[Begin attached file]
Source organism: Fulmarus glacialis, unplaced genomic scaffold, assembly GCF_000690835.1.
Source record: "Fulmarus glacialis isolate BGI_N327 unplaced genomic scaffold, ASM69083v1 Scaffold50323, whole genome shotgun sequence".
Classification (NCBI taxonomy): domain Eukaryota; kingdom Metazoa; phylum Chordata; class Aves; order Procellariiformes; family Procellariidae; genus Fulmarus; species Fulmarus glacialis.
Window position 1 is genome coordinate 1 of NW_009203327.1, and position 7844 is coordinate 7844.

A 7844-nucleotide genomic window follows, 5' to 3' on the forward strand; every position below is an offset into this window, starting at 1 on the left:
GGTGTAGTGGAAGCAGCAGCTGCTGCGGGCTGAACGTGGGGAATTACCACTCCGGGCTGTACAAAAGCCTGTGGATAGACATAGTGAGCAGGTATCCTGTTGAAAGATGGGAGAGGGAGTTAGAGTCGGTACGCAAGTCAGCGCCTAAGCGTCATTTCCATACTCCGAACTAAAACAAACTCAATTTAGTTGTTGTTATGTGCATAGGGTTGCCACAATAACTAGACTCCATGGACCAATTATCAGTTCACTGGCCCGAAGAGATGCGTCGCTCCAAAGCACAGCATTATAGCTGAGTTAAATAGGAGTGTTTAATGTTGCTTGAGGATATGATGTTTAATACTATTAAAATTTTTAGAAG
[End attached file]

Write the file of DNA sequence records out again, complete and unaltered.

Source organism: Fulmarus glacialis, unplaced genomic scaffold, assembly GCF_000690835.1.
Source record: "Fulmarus glacialis isolate BGI_N327 unplaced genomic scaffold, ASM69083v1 Scaffold50323, whole genome shotgun sequence".
Classification (NCBI taxonomy): domain Eukaryota; kingdom Metazoa; phylum Chordata; class Aves; order Procellariiformes; family Procellariidae; genus Fulmarus; species Fulmarus glacialis.
Window position 1 is genome coordinate 1 of NW_009203327.1, and position 7844 is coordinate 7844.

A 7844-nucleotide genomic window follows, 5' to 3' on the forward strand; every position below is an offset into this window, starting at 1 on the left:
GGTGTAGTGGAAGCAGCAGCTGCTGCGGGCTGAACGTGGGGAATTACCACTCCGGGCTGTACAAAAGCCTGTGGATAGACATAGTGAGCAGGTATCCTGTTGAAAGATGGGAGAGGGAGTTAGAGTCGGTACGCAAGTCAGCGCCTAAGCGTCATTTCCATACTCCGAACTAAAACAAACTCAATTTAGTTGTTGTTATGTGCATAGGGTTGCCACAATAACTAGACTCCATGGACCAATTATCAGTTCACTGGCCCGAAGAGATGCGTCGCTCCAAAGCACAGCATTATAGCTGAGTTAAATAGGAGTGTTTAATGTTGCTTGAGGATATGATGTTTAATACTATTAAAATTTTTAGAAG